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This article is taken from PN Review 169, Volume 32 Number 5, May - June 2006.

Affirming Theatrical Distances: Stevens Over Seas Angus Cleghorn

In transporting Stevens overseas I serve as envoy to tell you about a recent panel on Erotic Poetics at the American Literature Association conference in Boston. It consisted of Carolyn Masel from Australian Catholic University and the University of Melbourne; Charles Berger, Chair of English at the University of Southern Illinois; and David Jarraway from the University of Ottawa. Three nations, and today I come from Canada in the customary diplomatic position between the US and Britain. Yet Stevens never crossed the Atlantic. What do our international perspectives say about his poetry? There are many European inflections to be sure. However, I'm going to focus on the appealing varieties of desire, the distances created in Stevens's poetry to reach readers from around the world. I suggest that Stevens makes room for a universal human apprehension of the non-human, physical world - and that our relation to the earth charges the body of the reader called into the poems.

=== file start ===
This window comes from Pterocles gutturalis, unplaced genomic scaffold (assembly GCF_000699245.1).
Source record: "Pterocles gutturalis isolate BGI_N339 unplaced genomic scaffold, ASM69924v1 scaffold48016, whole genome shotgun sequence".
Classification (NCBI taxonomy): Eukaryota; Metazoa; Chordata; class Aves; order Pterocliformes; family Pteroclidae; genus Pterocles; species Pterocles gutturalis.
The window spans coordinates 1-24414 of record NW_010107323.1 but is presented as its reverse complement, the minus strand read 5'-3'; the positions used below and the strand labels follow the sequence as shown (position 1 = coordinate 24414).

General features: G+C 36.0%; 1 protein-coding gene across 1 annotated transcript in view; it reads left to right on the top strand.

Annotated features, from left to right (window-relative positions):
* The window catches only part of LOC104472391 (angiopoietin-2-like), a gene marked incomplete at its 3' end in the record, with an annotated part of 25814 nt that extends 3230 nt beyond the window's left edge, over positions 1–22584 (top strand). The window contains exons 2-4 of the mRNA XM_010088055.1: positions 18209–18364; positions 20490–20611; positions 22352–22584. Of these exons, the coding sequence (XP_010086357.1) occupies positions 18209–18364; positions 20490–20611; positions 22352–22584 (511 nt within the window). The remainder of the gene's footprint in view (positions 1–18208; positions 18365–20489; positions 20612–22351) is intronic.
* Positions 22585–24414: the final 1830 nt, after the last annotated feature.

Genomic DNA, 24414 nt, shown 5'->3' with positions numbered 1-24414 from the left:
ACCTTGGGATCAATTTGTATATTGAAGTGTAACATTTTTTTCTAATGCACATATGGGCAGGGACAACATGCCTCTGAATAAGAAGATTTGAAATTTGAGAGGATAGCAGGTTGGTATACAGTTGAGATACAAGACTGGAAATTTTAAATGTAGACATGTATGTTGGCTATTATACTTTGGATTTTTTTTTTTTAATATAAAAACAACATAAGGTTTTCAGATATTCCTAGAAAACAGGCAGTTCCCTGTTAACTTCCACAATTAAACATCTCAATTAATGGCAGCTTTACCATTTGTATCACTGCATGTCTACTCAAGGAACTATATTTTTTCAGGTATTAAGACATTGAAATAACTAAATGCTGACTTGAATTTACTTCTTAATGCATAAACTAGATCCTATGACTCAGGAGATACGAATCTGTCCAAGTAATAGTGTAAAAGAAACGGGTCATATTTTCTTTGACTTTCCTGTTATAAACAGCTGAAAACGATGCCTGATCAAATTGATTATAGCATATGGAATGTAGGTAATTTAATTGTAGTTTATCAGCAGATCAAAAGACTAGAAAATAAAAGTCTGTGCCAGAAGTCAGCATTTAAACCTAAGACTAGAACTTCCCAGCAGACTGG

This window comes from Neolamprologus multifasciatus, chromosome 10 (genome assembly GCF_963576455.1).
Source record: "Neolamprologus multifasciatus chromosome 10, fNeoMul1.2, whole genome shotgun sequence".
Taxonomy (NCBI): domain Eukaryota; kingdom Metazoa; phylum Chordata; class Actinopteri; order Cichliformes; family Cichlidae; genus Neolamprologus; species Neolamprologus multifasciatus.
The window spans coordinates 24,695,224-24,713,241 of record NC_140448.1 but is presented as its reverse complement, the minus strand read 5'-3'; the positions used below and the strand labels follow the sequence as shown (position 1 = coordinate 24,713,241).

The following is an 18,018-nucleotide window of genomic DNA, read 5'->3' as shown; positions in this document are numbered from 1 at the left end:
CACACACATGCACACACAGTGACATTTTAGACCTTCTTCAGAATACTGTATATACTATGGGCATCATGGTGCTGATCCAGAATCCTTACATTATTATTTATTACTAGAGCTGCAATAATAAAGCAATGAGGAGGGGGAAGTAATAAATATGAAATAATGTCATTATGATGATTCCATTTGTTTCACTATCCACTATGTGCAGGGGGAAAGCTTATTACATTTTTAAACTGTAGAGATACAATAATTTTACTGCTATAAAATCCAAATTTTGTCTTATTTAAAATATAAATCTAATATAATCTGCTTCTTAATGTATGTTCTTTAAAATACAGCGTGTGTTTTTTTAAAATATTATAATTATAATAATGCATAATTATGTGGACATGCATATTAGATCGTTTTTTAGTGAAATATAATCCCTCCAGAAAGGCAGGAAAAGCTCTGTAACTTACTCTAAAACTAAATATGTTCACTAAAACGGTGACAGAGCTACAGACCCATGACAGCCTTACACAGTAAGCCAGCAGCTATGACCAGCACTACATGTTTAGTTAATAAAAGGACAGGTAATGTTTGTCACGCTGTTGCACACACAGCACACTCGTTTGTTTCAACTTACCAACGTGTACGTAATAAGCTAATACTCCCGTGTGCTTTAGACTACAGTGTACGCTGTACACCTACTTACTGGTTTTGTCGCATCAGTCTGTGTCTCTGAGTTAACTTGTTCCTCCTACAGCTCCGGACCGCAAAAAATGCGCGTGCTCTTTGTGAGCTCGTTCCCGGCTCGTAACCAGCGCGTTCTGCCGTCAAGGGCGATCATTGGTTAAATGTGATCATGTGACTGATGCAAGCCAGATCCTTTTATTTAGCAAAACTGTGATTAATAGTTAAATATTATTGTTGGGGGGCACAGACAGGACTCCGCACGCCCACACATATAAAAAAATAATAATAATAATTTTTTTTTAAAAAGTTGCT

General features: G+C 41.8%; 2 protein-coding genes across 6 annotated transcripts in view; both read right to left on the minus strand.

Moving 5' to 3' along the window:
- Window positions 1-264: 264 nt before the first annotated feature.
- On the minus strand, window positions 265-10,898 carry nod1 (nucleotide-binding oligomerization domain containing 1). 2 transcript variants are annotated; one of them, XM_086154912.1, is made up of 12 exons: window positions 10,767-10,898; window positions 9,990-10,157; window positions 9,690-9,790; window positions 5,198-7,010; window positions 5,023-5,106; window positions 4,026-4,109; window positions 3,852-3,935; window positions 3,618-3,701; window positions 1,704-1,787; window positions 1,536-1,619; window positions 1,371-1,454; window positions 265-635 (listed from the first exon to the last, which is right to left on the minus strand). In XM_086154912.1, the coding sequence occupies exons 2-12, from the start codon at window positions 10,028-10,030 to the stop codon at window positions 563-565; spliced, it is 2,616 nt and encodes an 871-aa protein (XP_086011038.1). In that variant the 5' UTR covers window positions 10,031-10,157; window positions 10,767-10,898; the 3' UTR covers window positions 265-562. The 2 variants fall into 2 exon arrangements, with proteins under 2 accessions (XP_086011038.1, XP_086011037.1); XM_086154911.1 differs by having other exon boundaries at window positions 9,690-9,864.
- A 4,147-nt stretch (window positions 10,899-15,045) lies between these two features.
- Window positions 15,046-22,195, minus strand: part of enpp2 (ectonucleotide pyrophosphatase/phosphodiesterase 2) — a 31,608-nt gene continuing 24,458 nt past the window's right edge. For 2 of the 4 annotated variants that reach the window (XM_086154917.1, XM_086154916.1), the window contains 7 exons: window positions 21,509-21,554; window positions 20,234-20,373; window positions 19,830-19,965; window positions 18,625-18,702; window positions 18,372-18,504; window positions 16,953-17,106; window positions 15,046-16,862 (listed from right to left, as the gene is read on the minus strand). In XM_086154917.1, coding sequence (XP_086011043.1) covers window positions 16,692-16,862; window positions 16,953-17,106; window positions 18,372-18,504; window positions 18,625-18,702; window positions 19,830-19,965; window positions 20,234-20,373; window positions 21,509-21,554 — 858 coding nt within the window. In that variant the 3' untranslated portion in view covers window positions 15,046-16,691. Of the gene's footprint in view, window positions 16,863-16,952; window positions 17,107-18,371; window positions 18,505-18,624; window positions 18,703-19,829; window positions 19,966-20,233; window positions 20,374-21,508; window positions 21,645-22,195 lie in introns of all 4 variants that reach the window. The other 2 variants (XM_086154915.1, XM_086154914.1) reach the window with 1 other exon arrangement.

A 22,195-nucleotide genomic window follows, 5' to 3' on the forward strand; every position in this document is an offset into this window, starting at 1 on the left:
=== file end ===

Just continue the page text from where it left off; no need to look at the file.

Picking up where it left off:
The ALA papers by Masel, Berger and Jarraway work well together to provide us with a quick, representative forum on Stevens's erotic poetics. My objective includes opening discussion of hot spots and areas of irritation in need of development. Specifically, I am interested in Stevens's post-Floridian spaces of desire; the relation between desire and the object changes in 'The Idea of Order at Key West', when the singer recedes but desire does not. How does Stevens manage to create a bare region that may be somewhat desolate but not ...

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